Anti-Harassment and Sensitivity Training

Anti-Harassment and Sensitivity Training

This firm provides group and individualized anti-harassment and sensitivity training. The United States Supreme Court has made it clear that for employers to have a viable defense to a discrimination or harassment lawsuit, they must provide yearly training to management and nonmanagement employees regarding antidiscrimination policies and complaint procedures.  Additionally, management and human resources should be trained and updated periodically on the proper handling of complaints.  All companies should annually assess when their employees were last trained on such matters.

Common question:

Q. Our company just received an EEOC charge claiming that a supervisor sexually harassed a former employee.  This is our first notice of any possible sexual harassment.  Since the employee is no longer with us and an EEOC charge already has been filed, do we still need to investigate?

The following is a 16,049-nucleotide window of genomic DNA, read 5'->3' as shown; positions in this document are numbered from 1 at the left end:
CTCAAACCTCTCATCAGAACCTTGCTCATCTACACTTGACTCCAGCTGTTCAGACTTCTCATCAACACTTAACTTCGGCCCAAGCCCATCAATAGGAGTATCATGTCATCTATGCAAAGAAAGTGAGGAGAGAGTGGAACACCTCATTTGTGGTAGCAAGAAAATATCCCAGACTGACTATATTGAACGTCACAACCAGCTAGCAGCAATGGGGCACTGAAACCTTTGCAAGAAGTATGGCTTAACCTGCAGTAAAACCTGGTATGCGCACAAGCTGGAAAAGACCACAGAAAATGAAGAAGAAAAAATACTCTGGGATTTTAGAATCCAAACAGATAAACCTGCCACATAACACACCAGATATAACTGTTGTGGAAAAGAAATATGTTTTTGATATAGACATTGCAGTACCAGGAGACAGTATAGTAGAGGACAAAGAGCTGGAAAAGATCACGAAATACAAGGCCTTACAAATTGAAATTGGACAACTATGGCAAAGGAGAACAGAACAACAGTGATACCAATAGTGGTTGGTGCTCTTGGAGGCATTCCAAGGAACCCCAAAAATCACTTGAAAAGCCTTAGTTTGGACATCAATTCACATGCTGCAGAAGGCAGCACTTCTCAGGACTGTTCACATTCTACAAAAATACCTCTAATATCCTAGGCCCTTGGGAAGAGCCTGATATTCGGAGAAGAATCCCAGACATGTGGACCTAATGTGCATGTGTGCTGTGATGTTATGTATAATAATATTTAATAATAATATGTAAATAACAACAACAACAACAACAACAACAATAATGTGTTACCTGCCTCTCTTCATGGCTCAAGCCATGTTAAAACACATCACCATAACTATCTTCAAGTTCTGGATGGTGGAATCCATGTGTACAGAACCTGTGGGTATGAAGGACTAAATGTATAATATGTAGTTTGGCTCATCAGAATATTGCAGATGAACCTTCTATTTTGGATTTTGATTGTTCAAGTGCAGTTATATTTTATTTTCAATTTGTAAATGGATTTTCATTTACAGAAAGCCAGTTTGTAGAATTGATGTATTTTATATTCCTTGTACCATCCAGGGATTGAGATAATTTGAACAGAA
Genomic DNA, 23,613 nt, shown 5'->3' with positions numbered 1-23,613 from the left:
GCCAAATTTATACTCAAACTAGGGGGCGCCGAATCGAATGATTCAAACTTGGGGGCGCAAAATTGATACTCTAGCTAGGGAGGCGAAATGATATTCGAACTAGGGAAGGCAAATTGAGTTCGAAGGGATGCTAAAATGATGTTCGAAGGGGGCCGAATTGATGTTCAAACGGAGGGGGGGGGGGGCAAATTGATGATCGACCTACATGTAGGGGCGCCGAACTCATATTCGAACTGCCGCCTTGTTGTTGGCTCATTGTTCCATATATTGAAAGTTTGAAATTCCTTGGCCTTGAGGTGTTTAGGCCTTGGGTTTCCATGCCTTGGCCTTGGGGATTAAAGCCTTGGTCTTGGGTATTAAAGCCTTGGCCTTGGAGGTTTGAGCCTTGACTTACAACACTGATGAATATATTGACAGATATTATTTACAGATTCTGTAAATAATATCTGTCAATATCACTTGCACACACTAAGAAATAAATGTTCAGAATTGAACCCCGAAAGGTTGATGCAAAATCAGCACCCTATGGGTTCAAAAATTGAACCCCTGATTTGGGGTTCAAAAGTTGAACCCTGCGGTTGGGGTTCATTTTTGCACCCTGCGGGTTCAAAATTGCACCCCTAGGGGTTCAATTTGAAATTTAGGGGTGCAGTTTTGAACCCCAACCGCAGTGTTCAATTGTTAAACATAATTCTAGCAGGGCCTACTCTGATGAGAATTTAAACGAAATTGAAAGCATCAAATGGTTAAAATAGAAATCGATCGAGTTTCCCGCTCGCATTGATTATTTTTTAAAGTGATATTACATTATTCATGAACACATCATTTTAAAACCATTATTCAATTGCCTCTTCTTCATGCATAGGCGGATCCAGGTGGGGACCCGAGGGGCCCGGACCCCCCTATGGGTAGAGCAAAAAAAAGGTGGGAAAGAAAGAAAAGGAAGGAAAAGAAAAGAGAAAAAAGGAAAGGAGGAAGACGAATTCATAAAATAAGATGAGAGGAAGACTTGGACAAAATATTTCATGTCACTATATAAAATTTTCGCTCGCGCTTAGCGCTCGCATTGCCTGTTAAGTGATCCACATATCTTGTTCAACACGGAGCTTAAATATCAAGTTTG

Yes, if you want to minimize the company’s exposure.  The EEOC and some courts have reasoned that the EEOC charge is a “complaint” that triggers the company’s duty to investigate under the anti-discrimination laws.  Moreover, the company should contact the former employee in writing asking for her assistance in the investigation. Even if the employee does not cooperate, other witnesses and the alleged harasser should be interviewed.  Also, before claiming “no knowledge” of the problem, be certain that the former employee did not complain about the harassment to any supervisor or manager.  If such a complaint was made to management, even if outside the usual chain of command, it may be considered constructive notice to the company of the complaint.  Such notice generally triggers a duty to investigate.